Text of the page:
I'm working on a text that includes the following phrase:

During the previous years he has been working...

Cannot pinpoint exactly which part of it, and why, but somehow it feels wrong to me.

Is there a more comfortable-sounding alternative?

Have thought of: "Over the past few years..." (but what if it's been, say, the last 10 years); "Over previous years..." (but he could no longer be doing it now); "During past years..." (again this possibility of 'once, but no longer'), "During the past few years..." (see the first example).

Any assistance would be appreciated.

2 Answers 2


The use of the present perfect continuous construction, "he has been working", implies an activity that started in the past and continues in the present.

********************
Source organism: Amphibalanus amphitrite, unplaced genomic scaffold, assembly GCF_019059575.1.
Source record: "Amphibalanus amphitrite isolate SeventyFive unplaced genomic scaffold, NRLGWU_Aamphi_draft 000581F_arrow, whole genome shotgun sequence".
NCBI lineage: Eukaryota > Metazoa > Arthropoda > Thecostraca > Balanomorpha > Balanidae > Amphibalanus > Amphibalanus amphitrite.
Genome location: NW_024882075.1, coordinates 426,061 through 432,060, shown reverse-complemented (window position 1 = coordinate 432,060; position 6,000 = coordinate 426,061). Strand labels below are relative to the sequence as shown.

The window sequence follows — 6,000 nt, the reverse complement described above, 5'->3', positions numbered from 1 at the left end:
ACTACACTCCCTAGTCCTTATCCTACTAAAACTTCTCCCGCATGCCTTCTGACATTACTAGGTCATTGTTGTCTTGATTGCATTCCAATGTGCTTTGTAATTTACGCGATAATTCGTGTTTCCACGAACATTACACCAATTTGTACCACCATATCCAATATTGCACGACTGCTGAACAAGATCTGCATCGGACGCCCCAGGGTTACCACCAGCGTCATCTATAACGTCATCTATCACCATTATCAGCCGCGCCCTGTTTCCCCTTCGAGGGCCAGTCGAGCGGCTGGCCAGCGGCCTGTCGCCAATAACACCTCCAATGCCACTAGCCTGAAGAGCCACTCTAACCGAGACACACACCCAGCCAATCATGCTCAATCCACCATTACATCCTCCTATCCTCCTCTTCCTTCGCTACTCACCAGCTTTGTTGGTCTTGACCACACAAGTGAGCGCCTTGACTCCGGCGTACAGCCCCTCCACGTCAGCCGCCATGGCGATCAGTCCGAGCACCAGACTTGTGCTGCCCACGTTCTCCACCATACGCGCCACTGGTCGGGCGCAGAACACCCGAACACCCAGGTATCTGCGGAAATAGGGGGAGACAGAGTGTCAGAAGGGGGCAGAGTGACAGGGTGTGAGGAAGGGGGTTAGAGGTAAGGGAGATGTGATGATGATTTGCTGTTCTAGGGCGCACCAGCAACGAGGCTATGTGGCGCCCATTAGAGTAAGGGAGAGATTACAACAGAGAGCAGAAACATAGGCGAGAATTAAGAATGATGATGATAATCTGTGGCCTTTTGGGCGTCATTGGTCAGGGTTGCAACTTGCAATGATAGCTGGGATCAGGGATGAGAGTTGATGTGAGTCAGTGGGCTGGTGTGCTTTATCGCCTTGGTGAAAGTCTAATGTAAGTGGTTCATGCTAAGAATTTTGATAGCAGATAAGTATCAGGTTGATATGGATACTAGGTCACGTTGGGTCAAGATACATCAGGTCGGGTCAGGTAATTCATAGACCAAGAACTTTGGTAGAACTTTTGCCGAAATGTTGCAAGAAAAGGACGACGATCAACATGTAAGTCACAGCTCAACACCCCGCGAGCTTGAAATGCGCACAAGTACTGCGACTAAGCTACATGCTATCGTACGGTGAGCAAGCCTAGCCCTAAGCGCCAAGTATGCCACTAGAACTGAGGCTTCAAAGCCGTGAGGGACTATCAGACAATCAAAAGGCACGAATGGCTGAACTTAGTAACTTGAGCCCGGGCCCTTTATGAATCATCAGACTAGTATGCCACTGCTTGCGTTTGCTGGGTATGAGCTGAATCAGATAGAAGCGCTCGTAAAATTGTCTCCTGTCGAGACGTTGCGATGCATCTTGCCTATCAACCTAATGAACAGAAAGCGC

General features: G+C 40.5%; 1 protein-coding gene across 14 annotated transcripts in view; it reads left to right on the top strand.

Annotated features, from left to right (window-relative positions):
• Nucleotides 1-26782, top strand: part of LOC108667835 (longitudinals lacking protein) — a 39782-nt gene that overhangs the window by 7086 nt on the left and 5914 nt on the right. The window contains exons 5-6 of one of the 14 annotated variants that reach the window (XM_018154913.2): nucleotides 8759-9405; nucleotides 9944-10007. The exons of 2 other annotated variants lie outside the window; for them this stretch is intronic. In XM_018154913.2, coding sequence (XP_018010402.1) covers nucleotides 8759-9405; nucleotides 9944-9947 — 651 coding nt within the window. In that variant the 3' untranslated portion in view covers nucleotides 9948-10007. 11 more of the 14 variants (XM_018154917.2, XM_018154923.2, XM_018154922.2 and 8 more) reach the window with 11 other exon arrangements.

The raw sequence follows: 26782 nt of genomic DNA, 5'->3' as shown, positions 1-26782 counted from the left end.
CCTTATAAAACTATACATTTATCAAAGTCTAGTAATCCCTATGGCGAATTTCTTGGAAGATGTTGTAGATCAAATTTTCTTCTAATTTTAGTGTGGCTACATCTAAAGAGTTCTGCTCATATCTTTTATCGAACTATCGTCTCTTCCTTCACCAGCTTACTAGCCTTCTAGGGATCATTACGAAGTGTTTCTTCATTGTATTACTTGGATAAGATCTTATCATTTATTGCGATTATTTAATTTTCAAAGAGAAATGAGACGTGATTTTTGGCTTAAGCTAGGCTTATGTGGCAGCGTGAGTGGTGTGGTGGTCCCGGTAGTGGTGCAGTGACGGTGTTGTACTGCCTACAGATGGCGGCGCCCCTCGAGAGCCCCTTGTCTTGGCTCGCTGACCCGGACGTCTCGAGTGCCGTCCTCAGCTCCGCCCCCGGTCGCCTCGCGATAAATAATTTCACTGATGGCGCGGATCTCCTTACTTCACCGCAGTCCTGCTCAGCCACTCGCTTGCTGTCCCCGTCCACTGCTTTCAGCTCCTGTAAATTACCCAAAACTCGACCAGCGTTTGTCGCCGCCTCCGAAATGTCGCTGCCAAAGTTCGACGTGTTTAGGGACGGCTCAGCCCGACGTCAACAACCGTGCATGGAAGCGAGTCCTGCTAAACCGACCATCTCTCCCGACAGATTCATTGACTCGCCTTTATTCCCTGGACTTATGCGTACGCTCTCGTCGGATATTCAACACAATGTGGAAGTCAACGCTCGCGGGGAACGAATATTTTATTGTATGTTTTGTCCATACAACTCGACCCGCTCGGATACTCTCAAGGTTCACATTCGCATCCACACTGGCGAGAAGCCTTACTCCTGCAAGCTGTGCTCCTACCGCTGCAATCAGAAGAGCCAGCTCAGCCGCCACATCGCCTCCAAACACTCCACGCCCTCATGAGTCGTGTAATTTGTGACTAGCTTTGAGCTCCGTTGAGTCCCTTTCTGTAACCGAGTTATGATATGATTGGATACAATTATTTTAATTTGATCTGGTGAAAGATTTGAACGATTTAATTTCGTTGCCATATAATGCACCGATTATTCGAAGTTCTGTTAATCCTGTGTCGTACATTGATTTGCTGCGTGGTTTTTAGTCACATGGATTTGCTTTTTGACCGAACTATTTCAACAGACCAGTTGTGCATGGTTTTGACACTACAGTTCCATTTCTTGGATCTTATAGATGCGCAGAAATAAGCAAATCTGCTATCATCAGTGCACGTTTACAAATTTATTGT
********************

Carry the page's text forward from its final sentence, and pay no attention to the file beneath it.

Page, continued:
The use of "during the previous years" implies an activity that started in the (more-distant) past and finished in the (less-distant) past, since by specifying "previous" you exclude the current year.

The combination of the two is therefore contradictory, which is probably the source of your discomfort.

Some alternatives:

For some years now he has been working...

For several years he has been working...

In the last few years he has been working...

In recent years he has been working....

You can adjust these depending on the actual number of years if you need to ("for a few years", "for several years", "for many years", "for the last decade", etc.).


"He has been" and "In the past few years" is redundant. Either drop the years phrase or add a smaller version of it on to "He has been working", like "He has worked for company X for the last 5 years." Even better, use a specific year, i.e. "Since 2012 he has worked for company X on project Y"

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